I believe that that's likely. I believe a lot of people who sympathize with the themes of the game are likely to raise the score simply because they like to see these thematic elements in games. If I played a game that had an extremely positive or sympathetic treatment of things I might relate to, let's say atheism, I would probably subconsciously give the game more credit than maybe it deserves. I would attempt to keep myself rational, or at least admit there may be factors contributing to a bias, but I wouldn't reject the possibility to something playing to my ideals is perhaps clouding my judgement on it.

That someone is a social justice warrior does in no way prove that they're overrating the game, but it remains logical that it may play a factor.

Online
#12 Posted by KoolAid (897 posts) -

Maybe I am giving too much weight to anonymous commentators. But at the same time, we share this hobby with these people. Their money is as good as ours. It makes me mad that some developers may have to cater to these people to help guarantee they will make enough sales.

#13 Posted by JasonR86 (9652 posts) -

@koolaid said:

Maybe I am giving too much weight to anonymous commentators. But at the same time, we share this hobby with these people. Their money is as good as ours. It makes me mad that some developers may have to cater to these people to help guarantee they will make enough sales.

I doubt there's enough of them to matter dude.

#14 Posted by Nekroskop (2786 posts) -

No, people are mad because this isn't a game. No one is mad because the protagonist is female.

#15 Posted by SunBroZak (1073 posts) -

@koolaid said:

Maybe I am giving too much weight to anonymous commentators. But at the same time, we share this hobby with these people. Their money is as good as ours. It makes me mad that some developers may have to cater to these people to help guarantee they will make enough sales.

I imagine most devs will not compromise their game to appeal to that part of the vocal community. Or so I would hope.

Ah well, don't let it get to you anyway. The Giant Bomb community seems like the place to be if you want to avoid that sort of nonsense.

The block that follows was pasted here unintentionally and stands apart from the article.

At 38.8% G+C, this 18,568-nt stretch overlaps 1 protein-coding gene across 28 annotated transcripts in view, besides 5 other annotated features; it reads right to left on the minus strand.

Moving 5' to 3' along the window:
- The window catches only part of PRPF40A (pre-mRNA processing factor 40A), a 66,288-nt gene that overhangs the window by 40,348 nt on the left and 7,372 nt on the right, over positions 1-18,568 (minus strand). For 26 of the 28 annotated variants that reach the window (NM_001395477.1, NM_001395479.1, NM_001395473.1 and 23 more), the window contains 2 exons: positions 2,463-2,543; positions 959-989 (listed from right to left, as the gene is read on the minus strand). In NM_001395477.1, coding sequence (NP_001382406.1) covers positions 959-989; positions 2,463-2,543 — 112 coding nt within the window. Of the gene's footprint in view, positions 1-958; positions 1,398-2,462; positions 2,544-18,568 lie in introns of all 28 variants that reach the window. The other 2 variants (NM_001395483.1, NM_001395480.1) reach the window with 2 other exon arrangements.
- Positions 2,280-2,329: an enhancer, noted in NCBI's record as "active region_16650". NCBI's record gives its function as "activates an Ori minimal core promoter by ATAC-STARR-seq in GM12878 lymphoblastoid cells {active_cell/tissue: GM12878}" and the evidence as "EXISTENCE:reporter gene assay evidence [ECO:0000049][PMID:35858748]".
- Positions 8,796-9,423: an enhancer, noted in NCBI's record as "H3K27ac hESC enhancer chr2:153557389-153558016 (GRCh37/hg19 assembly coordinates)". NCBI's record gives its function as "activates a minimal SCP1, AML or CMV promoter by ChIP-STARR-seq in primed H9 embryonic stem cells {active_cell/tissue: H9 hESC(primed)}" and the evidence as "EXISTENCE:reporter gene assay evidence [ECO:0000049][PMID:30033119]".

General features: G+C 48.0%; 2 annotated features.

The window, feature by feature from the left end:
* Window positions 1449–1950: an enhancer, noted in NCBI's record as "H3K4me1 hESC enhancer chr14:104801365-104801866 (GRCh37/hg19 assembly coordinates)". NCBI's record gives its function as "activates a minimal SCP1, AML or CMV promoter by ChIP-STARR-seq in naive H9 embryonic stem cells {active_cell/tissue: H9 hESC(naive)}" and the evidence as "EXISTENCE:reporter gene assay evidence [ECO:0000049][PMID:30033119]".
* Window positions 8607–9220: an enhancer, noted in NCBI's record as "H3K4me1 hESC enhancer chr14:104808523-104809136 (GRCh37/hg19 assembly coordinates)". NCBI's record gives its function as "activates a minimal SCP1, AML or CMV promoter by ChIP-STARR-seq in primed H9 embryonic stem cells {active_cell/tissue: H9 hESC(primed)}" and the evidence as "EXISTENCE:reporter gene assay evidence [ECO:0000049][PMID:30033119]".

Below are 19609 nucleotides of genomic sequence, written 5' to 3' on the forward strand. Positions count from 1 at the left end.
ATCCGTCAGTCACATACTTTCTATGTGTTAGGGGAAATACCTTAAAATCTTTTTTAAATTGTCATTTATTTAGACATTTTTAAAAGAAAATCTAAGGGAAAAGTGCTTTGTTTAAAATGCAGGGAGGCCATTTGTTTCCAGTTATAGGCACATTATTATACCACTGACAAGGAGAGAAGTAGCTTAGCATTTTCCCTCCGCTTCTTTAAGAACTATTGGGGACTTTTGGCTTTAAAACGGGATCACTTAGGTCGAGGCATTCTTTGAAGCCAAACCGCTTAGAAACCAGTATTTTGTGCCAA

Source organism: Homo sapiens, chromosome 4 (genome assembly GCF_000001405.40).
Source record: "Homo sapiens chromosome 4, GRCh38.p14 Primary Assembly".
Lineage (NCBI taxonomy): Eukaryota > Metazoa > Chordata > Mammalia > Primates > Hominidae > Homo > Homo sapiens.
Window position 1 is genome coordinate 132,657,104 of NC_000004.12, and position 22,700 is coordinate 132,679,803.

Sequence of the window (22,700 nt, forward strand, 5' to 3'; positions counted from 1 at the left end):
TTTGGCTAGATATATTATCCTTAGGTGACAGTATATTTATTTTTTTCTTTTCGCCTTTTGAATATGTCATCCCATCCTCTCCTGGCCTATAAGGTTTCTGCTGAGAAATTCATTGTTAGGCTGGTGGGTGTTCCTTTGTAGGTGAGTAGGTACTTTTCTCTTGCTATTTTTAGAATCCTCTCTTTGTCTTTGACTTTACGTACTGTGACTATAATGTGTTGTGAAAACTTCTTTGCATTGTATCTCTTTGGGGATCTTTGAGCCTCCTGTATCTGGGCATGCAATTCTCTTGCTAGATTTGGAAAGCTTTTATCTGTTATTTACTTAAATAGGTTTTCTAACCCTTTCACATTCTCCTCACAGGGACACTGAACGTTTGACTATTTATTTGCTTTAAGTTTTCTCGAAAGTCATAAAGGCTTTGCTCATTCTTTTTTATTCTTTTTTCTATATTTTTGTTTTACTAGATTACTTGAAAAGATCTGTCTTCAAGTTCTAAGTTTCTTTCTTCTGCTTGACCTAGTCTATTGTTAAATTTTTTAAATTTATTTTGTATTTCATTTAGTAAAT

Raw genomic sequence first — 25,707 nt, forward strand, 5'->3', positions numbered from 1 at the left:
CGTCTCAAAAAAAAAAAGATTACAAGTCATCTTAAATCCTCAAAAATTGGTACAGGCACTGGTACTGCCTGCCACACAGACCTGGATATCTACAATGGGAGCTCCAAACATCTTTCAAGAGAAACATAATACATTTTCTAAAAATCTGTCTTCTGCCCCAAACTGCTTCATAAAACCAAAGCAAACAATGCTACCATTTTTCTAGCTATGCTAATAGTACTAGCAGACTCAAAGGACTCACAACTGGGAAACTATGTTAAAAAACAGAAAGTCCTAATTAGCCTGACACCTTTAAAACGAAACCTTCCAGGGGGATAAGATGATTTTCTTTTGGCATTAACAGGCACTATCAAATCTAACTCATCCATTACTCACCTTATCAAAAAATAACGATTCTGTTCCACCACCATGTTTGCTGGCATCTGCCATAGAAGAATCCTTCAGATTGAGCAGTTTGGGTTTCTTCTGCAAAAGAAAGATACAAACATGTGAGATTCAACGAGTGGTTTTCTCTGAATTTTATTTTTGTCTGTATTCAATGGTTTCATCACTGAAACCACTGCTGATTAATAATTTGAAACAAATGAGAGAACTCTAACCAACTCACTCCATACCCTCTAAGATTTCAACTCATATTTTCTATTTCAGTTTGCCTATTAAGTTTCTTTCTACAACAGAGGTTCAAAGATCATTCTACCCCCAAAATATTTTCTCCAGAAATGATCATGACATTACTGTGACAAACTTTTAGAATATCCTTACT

#16 Edited by jimmy_p (278 posts) -

Pick up that patriarchy grrl power comic book

#17 Posted by Hunter5024 (5600 posts) -

I think Gone Home very easily could have been propaganda, and the fact that it manages to avoid it is one of the things I like about it. I kind of get where the idiots are coming from though, it does feel like the entire gaming press has been lecturing and scolding us about feminism and stuff nonstop for like a year and a half. The fact that this is a game where all of the central characters are female, and homosexual issues are at the heart of the story really kind of makes it seem like it's just speaking to the sentiments that they've been preaching about all this time. It's not such a leap in logic for them to say that this inflated the score. In fact, it probably did. But if they want to write the game off because they think it's some feminist homosexual propaganda, go ahead and let them, because it's their loss.

#18 Posted by Disaya (288 posts) -

I've only seen a couple comments like this, last few I saw were in metacritic reviews I think. From users warning men not to play this game because of all the bullshit feminist propaganda in it. Eh I don't get it.

#19 Posted by SecondPersonShooter (616 posts) -

Unfortunately if you ever go on 4chan's video game board pretty much all discussion of this game boils down to what the OP was stating.

People suck, ignore them and take pride in the fact that you don't

#20 Posted by XCEagle (112 posts) -

No, people are mad because this isn't a game. No one is mad because the protagonist is female.

Nope. Sorry, it is a game. Try again.

#21 Posted by Tebbit (4457 posts) -

"carolyn petit we get that you are part of the LGBT community but dont use gamespot to corrupt the viewers mind, you truly are disgusting Carolyn."

Holy shit man! I take solace in the fact that those kind of comments are the vocal minority... I hope.

#22 Edited by NTM (7321 posts) -

So far, the only thing I've read was reading comments on GameSpot, where people would talk about how this game or that game shouldn't have gotten lower than Gone Home, and that the game got the score because of the reviewer, stupid shit like that (that always happens on their mind you).

#23 Posted by JasonR86 (9652 posts) -

@tebbit said:

"carolyn petit we get that you are part of the LGBT community but dont use gamespot to corrupt the viewers mind, you truly are disgusting Carolyn."

Holy shit man! I take solace in the fact that those kind of comments are the vocal minority... I hope.

Yikes.

#24 Posted by BeachThunder (11802 posts) -

http://www.metacritic.com/game/pc/gone-home/user-reviews